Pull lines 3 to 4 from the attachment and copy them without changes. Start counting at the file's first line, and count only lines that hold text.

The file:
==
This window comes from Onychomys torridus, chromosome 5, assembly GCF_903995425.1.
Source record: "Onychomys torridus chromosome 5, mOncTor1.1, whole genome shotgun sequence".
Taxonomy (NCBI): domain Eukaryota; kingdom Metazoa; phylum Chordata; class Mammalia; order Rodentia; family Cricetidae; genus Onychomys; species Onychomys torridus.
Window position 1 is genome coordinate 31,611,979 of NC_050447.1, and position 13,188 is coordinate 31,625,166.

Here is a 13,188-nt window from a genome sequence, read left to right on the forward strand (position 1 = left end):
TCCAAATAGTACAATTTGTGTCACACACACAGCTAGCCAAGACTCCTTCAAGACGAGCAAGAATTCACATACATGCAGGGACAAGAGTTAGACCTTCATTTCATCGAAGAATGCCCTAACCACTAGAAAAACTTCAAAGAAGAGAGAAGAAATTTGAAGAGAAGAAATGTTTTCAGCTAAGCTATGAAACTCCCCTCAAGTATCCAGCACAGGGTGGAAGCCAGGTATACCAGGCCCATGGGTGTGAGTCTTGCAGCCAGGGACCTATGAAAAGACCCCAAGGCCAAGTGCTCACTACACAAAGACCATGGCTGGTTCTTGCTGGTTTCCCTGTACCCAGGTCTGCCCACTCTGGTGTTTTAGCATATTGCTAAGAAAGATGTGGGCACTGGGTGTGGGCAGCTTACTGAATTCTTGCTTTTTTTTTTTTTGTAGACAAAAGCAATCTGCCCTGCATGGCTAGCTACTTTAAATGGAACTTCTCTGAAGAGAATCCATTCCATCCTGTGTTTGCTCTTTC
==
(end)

Taxonomy (NCBI): domain Eukaryota; kingdom Metazoa; phylum Chordata; class Mammalia; order Rodentia; family Cricetidae; genus Onychomys; species Onychomys torridus.
Window position 1 is genome coordinate 31,611,979 of NC_050447.1, and position 13,188 is coordinate 31,625,166.